You may have noticed the gap between my previous blog and this one. Let me explain.
Are you sitting comfortably? Because I'm not and that's where this begins. At the start of 2018, I fell down three stairs at home. Such a small number and yet it had such a massive impact. Despite numerous doctors' appointments, physio sessions and special cushions, I still haven't returned to the heady days when I could walk through the park without a second thought, when I could dance without wincing and when I could sit in front of my laptap, writing a blog without needing a break for some stretching exercises. Pain saps concentration and rips schedules asunder.
It's been five months and I haven't been completely lax in that time. I attended Crime at the Castle - a fabulous day at Glamis Castle with brilliant talks/workshops and the best menu I've ever had at any conference! I might have been taking painkillers in the break and may have had to spend the next day in bed recovering from the winding staircases but it was worth it: Chris Longmuir; Michael Malone; Denise Mina and Lin Anderson were just some of the highlights.
From a writing perspective, I have written more chapters of my novel. I have tentatively planned the next five books in the series; and I have started squirreling away articles and research for the next book.
I've also recently started editing and playing with the structure of my novel. Plot cards are being moved around faster than the fabulous card scene in Now You See Me 2.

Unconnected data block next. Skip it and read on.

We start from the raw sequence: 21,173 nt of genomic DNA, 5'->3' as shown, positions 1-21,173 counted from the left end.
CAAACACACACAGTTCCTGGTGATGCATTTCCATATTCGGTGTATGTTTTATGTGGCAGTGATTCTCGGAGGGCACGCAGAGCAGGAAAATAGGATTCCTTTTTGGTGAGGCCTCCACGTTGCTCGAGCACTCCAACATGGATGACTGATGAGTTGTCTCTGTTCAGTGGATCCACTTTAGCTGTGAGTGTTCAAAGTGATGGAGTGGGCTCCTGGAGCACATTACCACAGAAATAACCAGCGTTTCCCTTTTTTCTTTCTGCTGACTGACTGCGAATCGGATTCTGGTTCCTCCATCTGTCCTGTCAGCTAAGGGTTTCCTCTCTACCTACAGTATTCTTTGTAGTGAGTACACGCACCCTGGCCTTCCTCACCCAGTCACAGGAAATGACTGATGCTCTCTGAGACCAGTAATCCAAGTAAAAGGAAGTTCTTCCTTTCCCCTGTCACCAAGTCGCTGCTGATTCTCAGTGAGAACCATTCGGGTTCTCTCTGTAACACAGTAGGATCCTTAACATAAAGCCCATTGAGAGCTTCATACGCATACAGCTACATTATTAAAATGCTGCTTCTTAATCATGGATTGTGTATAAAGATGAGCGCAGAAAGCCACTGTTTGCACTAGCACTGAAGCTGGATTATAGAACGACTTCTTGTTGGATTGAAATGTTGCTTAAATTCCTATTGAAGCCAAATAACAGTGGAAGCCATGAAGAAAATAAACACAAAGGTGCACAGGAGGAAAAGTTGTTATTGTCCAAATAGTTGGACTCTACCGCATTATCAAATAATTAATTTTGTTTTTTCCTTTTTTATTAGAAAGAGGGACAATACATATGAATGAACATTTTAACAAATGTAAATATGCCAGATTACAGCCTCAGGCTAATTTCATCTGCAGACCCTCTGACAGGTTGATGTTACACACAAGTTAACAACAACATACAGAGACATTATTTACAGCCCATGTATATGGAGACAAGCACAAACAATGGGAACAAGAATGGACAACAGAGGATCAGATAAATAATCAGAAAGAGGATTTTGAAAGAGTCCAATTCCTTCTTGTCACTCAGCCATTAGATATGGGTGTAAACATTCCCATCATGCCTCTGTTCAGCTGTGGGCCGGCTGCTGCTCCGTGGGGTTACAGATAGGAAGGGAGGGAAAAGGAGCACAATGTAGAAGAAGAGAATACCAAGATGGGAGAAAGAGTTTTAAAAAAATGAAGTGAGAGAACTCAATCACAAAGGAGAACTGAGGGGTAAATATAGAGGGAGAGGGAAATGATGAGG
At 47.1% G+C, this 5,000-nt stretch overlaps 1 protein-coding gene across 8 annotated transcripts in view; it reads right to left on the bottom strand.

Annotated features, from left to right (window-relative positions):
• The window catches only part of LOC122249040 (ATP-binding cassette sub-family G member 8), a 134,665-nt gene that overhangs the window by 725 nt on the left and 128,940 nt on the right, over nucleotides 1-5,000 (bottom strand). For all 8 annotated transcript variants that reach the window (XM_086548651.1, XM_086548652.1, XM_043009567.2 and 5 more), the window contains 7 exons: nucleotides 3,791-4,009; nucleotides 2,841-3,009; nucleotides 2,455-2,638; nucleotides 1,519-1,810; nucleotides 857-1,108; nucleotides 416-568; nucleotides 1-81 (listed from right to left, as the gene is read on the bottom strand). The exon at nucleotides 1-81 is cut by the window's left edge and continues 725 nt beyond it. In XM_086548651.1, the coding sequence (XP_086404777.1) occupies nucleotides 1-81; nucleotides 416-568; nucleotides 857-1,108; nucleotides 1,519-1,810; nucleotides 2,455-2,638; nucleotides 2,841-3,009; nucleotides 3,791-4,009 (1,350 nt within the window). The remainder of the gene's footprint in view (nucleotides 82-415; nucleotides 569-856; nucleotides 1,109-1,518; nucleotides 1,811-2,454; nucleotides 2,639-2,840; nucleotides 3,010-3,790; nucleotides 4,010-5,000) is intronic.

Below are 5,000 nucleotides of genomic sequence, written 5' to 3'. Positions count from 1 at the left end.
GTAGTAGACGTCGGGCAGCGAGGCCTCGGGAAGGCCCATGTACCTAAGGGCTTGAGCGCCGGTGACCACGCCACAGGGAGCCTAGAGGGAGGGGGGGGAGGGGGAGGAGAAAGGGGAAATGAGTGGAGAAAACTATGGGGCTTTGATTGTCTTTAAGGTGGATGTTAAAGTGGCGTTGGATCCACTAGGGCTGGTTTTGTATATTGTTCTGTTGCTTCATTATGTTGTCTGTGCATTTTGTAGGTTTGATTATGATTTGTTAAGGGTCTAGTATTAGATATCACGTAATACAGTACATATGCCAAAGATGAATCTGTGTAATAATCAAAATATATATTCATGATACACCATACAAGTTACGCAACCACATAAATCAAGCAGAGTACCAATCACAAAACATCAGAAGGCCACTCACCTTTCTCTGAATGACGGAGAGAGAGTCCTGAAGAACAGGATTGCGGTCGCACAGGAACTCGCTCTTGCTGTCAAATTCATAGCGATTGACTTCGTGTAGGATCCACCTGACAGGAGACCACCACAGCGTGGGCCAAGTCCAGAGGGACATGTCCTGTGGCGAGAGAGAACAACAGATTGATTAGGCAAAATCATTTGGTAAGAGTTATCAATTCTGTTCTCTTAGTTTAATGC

True crime documentaries always evoke questions - about innocence and guilt; justice and truth. But The Staircase has raised more questions than most. Not least because one of the editors entered into a relationship with Peterson once filming had ended. That relationship has thrown a spotlight on to the narrative process. Would a different editor have framed Peterson's story differently? Can viewers spot a bias towards innocence in the scenes included? What about those tantalisingly unknown scenes that must have been consigned to the cutting room floor?
For an aspiring crime writer, the debate around The Staircase is as important as the details of the prosecution. The Staircase shows that life can be messy and surprising. It also illustrates that an audience demands certain conventions to be followed. They don't want to feel their sympathies are being unfairly manipulated or that information is being withheld.
Like a magician revealing his tricks, the relationship between The Staircase's editor and its subject has revealed the wizard behind the curtain. It's a welcome reminder, as I sit surrounded by plot cards, to look again at where I'm directing readers, at whether my first few chapters represent the road I intend them to travel and if I have balanced the different story strands correctly. Of course, it's perfectly acceptable to have an unreliable narrator or to misdirect readers if that's the author's intention.
Just as I've learnt how to take care where I place my feet on steps, I'm also learning how to be sensitive to where I place my characters and plot points for maximum impact.
As for my view on Mr Peterson? The last few months have taught me how quickly and easily a fall down a small number of steps can cause an injury. However, life has taught me that men like Mr Peterson are not to be trusted.